By: Matt Weik
For those just starting their fitness journey, it’s going to be just that—a journey. Your path isn’t going to be a straight line, in fact, it’ll be like putting a crayon in the hands of a 2-year-old and asking them to draw a line from one side of the paper to the other—the line is everything but straight. Just like with life, there are no guarantees that everything will go as planned, and you can’t get frustrated. Part of the fun is figuring out what works for you as an individual, because there is no manual for fitness that works for everyone. And for those reasons, here are some tips to get you started on your journey and to ensure that stay on track for the long haul.
Be sure to warm up properly
If you want to maximize your time and results in the gym, you need to make sure your body is properly warmed up. Jumping right into a workout without doing so will increase your risk of injury. There’s nothing more deflating than starting off on your fitness journey and getting injured right away. It will totally deflate your balloon and the chances of you jumping back on the horse after that are slim.
To warm up properly, find a piece of cardio equipment such as a bike, treadmill, or elliptical and go at a low-intensity for 5-10 minutes. Again, this isn’t a cardiovascular workout or a time to focus on burning calories—that comes later. This warm up is a way for your muscles to warm up, get loose, and get the blood flowing into your muscles.
After your low-intensity cardio warm up, decide what body parts you will work during your workout and you’ll need to warm those muscle groups up. To do so, complete 2-3 sets using a light weight that you can lift for around 15-20 reps to really pull the blood into the working muscle groups. It’s more important to feel the weight and get the blood flowing into those muscles than it is to worry about picking up a heavy weight at this point.
Ensure proper form before increasing the weight
Too often egos come into play when someone walks through the doors at the gym. This unfortunately is an easy way to get injured. Make sure you understand how to correctly execute exercises before even thinking about increasing the weight and going heavy. Without proper form, you put yourself at a lot of risk for injury if you are putting your body and muscles into compromising positions.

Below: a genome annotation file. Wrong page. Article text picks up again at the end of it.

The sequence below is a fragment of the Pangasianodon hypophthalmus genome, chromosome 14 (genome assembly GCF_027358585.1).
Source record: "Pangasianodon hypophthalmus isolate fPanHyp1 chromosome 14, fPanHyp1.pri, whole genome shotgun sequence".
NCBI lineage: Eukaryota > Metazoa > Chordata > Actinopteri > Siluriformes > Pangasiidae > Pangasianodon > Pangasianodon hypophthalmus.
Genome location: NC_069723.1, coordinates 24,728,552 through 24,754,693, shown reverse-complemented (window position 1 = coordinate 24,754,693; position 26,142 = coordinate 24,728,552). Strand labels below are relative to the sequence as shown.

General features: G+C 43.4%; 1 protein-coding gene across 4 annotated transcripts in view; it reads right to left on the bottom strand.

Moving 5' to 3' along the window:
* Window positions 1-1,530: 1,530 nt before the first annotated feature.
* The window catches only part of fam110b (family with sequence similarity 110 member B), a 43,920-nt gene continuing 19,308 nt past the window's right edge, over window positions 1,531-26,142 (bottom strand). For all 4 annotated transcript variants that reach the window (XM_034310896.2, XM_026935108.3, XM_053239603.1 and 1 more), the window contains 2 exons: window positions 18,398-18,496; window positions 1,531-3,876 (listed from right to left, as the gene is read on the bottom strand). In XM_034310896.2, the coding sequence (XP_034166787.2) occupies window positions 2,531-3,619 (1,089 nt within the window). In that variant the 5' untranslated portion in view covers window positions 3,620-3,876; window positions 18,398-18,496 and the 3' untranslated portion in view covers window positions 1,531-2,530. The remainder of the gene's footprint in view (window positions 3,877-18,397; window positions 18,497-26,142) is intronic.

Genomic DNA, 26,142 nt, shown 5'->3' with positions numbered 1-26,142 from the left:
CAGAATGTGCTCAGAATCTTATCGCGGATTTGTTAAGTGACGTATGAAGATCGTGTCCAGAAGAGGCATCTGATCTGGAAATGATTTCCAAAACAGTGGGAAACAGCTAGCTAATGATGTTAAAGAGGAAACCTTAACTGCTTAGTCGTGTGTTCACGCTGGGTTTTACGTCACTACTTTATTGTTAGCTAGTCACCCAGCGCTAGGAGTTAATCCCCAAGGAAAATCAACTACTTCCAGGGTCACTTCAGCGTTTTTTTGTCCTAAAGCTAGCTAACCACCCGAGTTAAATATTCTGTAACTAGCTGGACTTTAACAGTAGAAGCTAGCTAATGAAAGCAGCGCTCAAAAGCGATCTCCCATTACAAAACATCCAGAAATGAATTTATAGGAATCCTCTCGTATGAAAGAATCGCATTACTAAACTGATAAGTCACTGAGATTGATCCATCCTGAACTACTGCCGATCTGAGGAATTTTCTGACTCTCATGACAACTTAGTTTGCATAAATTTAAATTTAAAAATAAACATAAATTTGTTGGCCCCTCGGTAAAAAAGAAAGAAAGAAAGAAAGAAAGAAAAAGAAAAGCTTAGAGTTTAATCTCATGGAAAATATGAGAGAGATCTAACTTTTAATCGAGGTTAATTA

As a beginner, it’s common for your strength to improve quite quickly. However, don’t add another plate or move up the dumbbell rack without mastering the movement. If you aren’t sure if you’re completing an exercise correctly with proper form, find one of the trainers on site and ask him or her to watch you perform the exercise. It’s better to be safe than sorry.
Focus on the contraction
To go along with proper form, you need to make sure you are feeling the contraction on the working muscle. Don’t go so heavy that form is compromised and you’re using other muscle groups to complete the movement. Focus on the contraction. In the fitness industry, we like to call it the “mind muscle connection”. You should feel your muscles fully contracting during each rep by completing the movement nice and slow and controlled. If you are moving too quickly during the movement, there’s a good chance you’re using accessory muscle groups to complete the movement since it’s being forced rather than controlled.
Progression is key
The key to forcing your body to make a change is to constantly be progressing in your lifts and weight. This can be done two different ways—through more reps or through more weight. As an example, let’s use the bench press. Let’s say you’re benching 135 for 10 reps. Your next workout you could push for 12 reps. Then once you hit 12 reps bump the weight up to 145 and try to get at least 8 reps. Then keep going through that progression and keep pushing yourself.
Outlift yourself, not others in the gym
Once you have some time under your belt in the gym and are gaining strength, it’s common to look at others lifting around you and want to show them up by lifting more than they are. Refrain from doing this! You are not there to compete against anyone other than yourself. This isn’t a powerlifting meet. There’s no need to pound your chest and establish dominance over anyone in the gym. You are all there for the same reason—to improve your health and fitness levels. Worry about you and the weight you’re about to lift, not what others are moving.
Skip the bodybuilding magazine workouts
I’m not saying they are bad programs, but if you’re just starting out, they aren’t for you. Many of them are specialized programs for novice or advanced lifters. Focus on improving your compound movements before you start worrying about any specialized program for strength or bodybuilding. At this stage, your body simply isn’t ready for that just yet—in due time though, so don’t feel defeated.
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